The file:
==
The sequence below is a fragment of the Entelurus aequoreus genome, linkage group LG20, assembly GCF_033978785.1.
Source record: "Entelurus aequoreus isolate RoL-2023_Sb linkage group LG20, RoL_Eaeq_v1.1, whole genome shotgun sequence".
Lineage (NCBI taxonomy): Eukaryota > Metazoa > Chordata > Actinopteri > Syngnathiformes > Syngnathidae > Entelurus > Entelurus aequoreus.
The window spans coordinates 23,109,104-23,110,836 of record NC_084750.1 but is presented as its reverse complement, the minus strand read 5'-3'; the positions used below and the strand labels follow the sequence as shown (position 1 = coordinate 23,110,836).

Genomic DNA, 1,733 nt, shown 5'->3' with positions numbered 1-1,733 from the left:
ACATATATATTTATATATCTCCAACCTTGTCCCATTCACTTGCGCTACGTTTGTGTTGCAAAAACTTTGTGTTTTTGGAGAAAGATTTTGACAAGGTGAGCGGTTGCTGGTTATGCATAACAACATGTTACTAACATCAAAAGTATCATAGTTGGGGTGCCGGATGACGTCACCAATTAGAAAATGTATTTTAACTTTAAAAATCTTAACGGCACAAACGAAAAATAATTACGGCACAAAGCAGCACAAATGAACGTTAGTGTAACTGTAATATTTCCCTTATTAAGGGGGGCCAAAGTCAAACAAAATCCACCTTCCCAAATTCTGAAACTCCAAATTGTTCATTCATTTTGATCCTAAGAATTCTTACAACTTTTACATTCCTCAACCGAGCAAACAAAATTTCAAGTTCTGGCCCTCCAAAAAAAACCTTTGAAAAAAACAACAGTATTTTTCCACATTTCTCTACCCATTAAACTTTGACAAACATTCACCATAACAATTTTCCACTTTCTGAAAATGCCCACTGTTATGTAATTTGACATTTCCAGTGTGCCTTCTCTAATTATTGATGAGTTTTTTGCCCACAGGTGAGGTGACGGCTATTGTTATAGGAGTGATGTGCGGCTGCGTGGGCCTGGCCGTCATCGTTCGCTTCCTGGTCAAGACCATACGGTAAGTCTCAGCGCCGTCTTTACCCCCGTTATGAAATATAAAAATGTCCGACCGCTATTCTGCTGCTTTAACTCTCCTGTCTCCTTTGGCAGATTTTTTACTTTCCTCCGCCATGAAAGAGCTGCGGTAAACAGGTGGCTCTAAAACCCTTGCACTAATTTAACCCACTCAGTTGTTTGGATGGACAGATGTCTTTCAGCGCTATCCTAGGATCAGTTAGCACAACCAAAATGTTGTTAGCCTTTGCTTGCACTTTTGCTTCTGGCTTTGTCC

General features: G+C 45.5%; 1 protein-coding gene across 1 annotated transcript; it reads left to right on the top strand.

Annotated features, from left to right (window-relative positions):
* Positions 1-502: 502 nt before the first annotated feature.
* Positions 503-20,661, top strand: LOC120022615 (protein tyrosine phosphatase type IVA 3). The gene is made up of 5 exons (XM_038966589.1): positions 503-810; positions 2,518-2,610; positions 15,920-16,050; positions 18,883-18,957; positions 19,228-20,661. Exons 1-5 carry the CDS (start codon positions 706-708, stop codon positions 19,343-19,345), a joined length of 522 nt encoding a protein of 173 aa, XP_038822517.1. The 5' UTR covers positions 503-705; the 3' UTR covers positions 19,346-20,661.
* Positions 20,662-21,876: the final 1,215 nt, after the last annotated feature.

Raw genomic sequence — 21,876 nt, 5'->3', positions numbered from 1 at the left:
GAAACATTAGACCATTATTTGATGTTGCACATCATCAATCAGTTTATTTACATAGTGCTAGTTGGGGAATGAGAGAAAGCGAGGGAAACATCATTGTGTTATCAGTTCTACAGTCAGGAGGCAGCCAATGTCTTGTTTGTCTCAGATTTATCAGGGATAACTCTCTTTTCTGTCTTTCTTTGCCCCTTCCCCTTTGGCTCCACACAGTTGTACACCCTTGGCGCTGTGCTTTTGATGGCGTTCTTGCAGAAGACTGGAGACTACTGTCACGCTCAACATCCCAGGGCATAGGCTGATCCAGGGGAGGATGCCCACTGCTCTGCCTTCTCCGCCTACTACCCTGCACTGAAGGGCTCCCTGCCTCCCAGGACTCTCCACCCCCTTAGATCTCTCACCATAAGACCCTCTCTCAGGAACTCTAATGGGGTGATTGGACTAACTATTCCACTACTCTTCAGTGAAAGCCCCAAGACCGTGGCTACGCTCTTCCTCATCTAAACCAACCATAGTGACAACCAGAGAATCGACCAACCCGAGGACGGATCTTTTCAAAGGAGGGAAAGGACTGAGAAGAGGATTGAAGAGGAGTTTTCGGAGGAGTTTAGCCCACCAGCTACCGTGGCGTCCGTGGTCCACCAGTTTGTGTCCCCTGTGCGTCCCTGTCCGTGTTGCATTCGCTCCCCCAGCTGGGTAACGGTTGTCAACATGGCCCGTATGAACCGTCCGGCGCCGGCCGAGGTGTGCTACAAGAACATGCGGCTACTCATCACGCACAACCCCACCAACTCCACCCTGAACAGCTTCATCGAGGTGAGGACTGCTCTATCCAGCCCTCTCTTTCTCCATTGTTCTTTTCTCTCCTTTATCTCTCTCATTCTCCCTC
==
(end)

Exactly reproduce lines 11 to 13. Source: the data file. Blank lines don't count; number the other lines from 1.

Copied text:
* Positions 20,662-21,876: the final 1,215 nt, after the last annotated feature.

Raw genomic sequence — 21,876 nt, 5'->3', positions numbered from 1 at the left:
GAAACATTAGACCATTATTTGATGTTGCACATCATCAATCAGTTTATTTACATAGTGCTAGTTGGGGAATGAGAGAAAGCGAGGGAAACATCATTGTGTTATCAGTTCTACAGTCAGGAGGCAGCCAATGTCTTGTTTGTCTCAGATTTATCAGGGATAACTCTCTTTTCTGTCTTTCTTTGCCCCTTCCCCTTTGGCTCCACACAGTTGTACACCCTTGGCGCTGTGCTTTTGATGGCGTTCTTGCAGAAGACTGGAGACTACTGTCACGCTCAACATCCCAGGGCATAGGCTGATCCAGGGGAGGATGCCCACTGCTCTGCCTTCTCCGCCTACTACCCTGCACTGAAGGGCTCCCTGCCTCCCAGGACTCTCCACCCCCTTAGATCTCTCACCATAAGACCCTCTCTCAGGAACTCTAATGGGGTGATTGGACTAACTATTCCACTACTCTTCAGTGAAAGCCCCAAGACCGTGGCTACGCTCTTCCTCATCTAAACCAACCATAGTGACAACCAGAGAATCGACCAACCCGAGGACGGATCTTTTCAAAGGAGGGAAAGGACTGAGAAGAGGATTGAAGAGGAGTTTTCGGAGGAGTTTAGCCCACCAGCTACCGTGGCGTCCGTGGTCCACCAGTTTGTGTCCCCTGTGCGTCCCTGTCCGTGTTGCATTCGCTCCCCCAGCTGGGTAACGGTTGTCAACATGGCCCGTATGAACCGTCCGGCGCCGGCCGAGGTGTGCTACAAGAACATGCGGCTACTCATCACGCACAACCCCACCAACTCCACCCTGAACAGCTTCATCGAGGTGAGGACTGCTCTATCCAGCCCTCTCTTTCTCCATTGTTCTTTTCTCTCCTTTATCTCTCTCATTCTCCCTC